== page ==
Golf GT TDI, SEAT Leon FR TDI, Toyota Auris D-4D T180… there are a few diesel hot hatches around nowadays…
Indeed, which is why the RenaultSport engineers built a concept fitted with the Nissan-Renault 175bhp 2.0-litre dCi engine – to convince management that they could join the party, too. Approval duly granted, they set about honing what’s still a rarity; a diesel with the full-fat hot hatch treatment. VW, for example, has purposefully stopped short of releasing a GTI TDI. No, the 175 isn’t quite as hardcore as the Megane 225 petrol, not least because Renault expects dCi drivers to cover more miles (and desire a lesser pummeling). It can also be distinguished by the lack of rear roof spoiler, deleted to boost fuel economy. But it’s still a RenaultSport. And therefore, in places, rather special.
What makes this more than just a badged-up dCi GT, then?
The way the ultra-refined engine performs, for one. It’s the only Megane diesel to have balancer shafts, and is extremely free-revving right to the 5200rpm redline. With more aggressive (and low-speed shunt-inducing) throttle response quickly priming the variable-geometry turbo, it feels no more laggy than the petrol turbo – and the lack of resonance and harshness means you’ll rev the nuts off it on twisties, with abandon. This is a first in this sector, and helps exploit 265lb ft of torque. It’s not a balls-out performer (8.3sec to 60mph, instead of the petrol’s 6.5sec, shows where diesels’ weaknesses are) but it’s punchy and without effort. Making very swift progress is child’s play.
I’d pay money to watch you deploy all that torque on a wet road
Well, here’s another specialty – the ability to boot it and experience no torque steer. It’s courtesy of RenaultSport’s double-axis front suspension, which a company insider admits is expensive, but worth it when the results are so apparent. Springs and damper rates are unique, and the rear torsion beam is as stiff as that in the petrol Cup. It’s all slowed by four-pot Brembos taller than an A4 letter. Rear springs are stiffer with the dCi Cup chassis option (which arrives later in the year), the dampers are unique and, significantly, the ESP can be fully disengaged. Meaning you can fully enjoy the engineers’ torque-quelling work free from the electronic safety net.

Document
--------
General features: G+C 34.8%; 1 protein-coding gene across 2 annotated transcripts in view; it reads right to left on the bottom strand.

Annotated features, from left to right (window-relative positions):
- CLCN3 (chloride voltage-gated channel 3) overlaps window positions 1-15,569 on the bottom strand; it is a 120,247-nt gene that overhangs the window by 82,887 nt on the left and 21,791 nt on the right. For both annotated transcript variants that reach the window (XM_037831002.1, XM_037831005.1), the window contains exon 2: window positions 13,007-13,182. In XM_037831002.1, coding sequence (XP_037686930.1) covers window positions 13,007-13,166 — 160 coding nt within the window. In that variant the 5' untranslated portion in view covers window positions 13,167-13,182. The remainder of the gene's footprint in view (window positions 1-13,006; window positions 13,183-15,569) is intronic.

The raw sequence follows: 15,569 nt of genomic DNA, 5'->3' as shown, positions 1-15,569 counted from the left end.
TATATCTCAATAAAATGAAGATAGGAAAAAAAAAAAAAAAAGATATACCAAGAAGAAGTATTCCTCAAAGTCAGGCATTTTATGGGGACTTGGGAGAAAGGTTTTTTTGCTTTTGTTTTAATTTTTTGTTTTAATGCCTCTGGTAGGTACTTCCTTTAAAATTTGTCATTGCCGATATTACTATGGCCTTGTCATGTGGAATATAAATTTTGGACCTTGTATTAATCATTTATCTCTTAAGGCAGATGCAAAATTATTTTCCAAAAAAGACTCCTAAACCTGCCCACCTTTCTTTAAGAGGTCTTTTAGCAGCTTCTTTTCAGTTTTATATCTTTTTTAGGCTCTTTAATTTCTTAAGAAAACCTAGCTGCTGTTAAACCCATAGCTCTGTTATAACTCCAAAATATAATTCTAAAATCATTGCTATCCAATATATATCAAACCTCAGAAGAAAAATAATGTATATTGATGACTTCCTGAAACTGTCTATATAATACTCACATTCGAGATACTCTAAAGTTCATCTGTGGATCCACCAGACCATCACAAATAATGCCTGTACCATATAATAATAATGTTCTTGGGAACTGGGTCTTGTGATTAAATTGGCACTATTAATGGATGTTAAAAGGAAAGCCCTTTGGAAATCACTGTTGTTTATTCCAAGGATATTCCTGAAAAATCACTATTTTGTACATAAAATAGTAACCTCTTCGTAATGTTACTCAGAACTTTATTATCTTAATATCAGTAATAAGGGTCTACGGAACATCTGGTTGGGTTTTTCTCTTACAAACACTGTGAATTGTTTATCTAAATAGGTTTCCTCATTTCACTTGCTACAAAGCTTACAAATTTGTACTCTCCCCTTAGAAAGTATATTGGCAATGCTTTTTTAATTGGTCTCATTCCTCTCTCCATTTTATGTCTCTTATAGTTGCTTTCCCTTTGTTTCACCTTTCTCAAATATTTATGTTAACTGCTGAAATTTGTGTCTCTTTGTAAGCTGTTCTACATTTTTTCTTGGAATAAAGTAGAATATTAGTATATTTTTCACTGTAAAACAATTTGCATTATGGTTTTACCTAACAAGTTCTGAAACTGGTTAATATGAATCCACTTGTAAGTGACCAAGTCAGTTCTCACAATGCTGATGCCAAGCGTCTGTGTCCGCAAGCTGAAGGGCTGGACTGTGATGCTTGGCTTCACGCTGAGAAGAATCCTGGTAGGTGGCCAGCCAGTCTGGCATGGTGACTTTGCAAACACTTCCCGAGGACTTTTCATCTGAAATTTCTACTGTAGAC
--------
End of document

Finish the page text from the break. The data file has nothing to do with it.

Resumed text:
Is it another RenaultSport success?
The standard model is slightly disappointing, in that it’s almost there but not quite; the gains over the dCi GT are not comprehensive enough. The Cup, however, is very impressive. Turn-in is sharp and cohesive, roll constrained and grip ample. It flows between corners confidently and has an agility as crisp as the throttle step-on. Even the ride in the Cup, while more taut, remains acceptable. Like the engine, it hasn’t quite the alacrity of the petrol – but be in no doubt, it’s still remarkably fun.
Hate to be so dull, but is it economical?
At 43.5mpg, it’s 10mpg better than the petrol, so yes; class rivals do eek out a few more mpg, and boast a similarly-clean particulate filter, but the Renault’s extra smoothness is worth it. Good job it’s less thirsty, mind, given a £500 premium over the 225; somehow, you expect parity, though company car drivers will save 3 percent in the UK’s benefit-in-kind tax. Two trims are offered at launch – standard and leather/climate control-equipped Lux – with the Cup probably slotting between the two when it arrives. That car’s worth it for its Anthracite-coloured alloys alone.
A full-on diesel hot hatch can work – when it’s not quite as full-on as a petrol model. In making it quiet and smooth, and the torque easy to access, Renault’s given us a car probably as fast as the 225 on twisty roads. And with suspension settings in Cup guise showing almost the level of focus, similarly involving, too. It’s better for longer trips, in deference to the longer legs it’s expected to show – but the satisfaction hasn’t been tainted, just realigned. With this balance and a great diesel engine too, it justifies the RenaultSport moniker.